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CA Industry Group Creates New Standard for Issuance of SSL/TLS Certificates

Industry Organization Approves Industry-wide Standard for The Issuance and Management of SSL/TLS Digital Certificates

SSL certificates are supposed to be a mechanism for authenticating the ownership of Websites.

Industry Organization Approves Industry-wide Standard for The Issuance and Management of SSL/TLS Digital Certificates

SSL certificates are supposed to be a mechanism for authenticating the ownership of Websites.

However, numerous incidents this year have undermined the faith the IT industry has in Certificate Authorities (CAs) and their wares.

In light of this, the CA/Browser Forum, an organization of leading CAs and other software vendors, has released the “Baseline Requirements for the Issuance and Management of Publicly-Trusted Certificates,” an industry-wide baseline standard for the operation of CAs issuing SSL/TLS digital certificates natively trusted by the browser.

SSL/TLS Certificate Standards“SSL/TLS certificates are a critical part of the Internet’s security infrastructure, combining proven technical standards with the capability to scale to handle millions of websites and the wide array of user software,” said Tim Moses, chairman of the CA/Browser Forum, in a statement. “The new Baseline Requirements will improve the reliability and accountability of SSL/TLS issuance for relying parties by establishing baseline standards for all types of SSL/TLS certificates from all publicly-trusted CAs.”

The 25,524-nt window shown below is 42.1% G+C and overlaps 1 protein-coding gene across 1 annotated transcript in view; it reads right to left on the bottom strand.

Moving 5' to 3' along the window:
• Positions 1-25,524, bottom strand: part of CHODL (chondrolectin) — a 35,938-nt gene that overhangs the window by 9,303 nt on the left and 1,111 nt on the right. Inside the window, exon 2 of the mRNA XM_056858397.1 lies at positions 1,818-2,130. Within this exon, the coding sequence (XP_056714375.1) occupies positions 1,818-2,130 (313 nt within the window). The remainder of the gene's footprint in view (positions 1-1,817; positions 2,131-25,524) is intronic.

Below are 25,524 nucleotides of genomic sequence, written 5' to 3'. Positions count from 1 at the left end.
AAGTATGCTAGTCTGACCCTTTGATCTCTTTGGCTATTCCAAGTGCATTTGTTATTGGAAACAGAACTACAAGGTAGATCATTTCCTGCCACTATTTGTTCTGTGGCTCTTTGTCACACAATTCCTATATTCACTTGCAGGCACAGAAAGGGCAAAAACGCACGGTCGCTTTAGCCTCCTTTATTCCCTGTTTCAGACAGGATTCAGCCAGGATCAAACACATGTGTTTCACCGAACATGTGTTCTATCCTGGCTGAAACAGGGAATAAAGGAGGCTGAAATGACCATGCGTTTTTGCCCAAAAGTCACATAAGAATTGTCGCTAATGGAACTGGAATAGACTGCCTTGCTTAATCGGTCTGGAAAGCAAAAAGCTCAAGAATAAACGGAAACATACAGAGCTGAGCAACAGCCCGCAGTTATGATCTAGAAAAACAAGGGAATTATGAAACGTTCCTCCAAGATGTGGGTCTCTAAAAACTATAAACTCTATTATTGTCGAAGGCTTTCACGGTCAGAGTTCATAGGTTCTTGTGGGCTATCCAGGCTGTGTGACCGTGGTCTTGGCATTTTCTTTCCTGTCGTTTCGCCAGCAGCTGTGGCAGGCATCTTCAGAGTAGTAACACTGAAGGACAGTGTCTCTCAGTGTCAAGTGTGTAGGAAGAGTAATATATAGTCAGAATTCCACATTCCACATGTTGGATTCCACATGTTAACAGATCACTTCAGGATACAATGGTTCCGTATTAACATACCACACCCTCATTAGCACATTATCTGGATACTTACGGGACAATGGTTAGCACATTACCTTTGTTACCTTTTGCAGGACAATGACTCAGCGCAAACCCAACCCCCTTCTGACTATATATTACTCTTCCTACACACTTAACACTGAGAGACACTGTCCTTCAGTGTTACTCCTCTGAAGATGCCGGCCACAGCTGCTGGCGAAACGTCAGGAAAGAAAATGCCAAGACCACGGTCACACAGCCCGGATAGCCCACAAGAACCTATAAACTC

The CA/Browser Forum is requesting Web browser and operating systems vendors adopt the requirements as part of their conditions to distribute CA root certificates in their software. According to the forum, the Baseline Requirements are based on best practices from across the SSL/TLS sector and touch on a number of subjects, such as the verification of identity, certificate content and profiles, CA security and revocation mechanisms. The requirements become effective July 1, 2012, and will continue to evolve to address new risks and threats.

“The establishment of this new set of industry standards truly raises the bar on the level of security and assurance all parties can now expect from publicly-trusted CAs,” said Entrust President and CEO Bill Conner.

The CA/B Forum has also called for the development of audit criteria to assess compliance with the requirements.

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“Previously Certification Authorities had to interpret overlapping standards from different software providers, regulators, and audit regimes,” said Roman Brunner, CEO of QuoVadis, in a statement. “With the Baseline Requirements the core standards are integrated in one document, clarifying responsibilities and increasing accountability for trusted CAs that issue SSL/TLS digital certificates.”

The publication of the standards came on Dec. 14, the day after CA GlobalSign announced that its investigation into a security breach earlier this year revealed that no rogue digital certificates had been issued and no customer data was exposed. The investigation was initiated in September after a hacker compromised a GlobalSign server and claimed to have gotten access to – among other things – the private key of the company’s domain.

In its report, GlobalSign noted that the breached Web server was not part of the certificate issuance infrastructure. Publicly available HTML pages and PDFs however were exposed, and the SSL certificate and key for were deemed compromised and subsequently revoked.

“This new SSL/TLS standard for trusted Certification Authorities is a particularly important development right now considering the increasingly dangerous cyber threat landscape,” said Fran Rosch, vice president of Identity and Authentication Services at Symantec, in a statement about the new requirements. “Symantec is dedicated to supporting this industry effort and we look forward to helping move this initiative to the next level.”

The document outlining the list of baseline requirements is available here.

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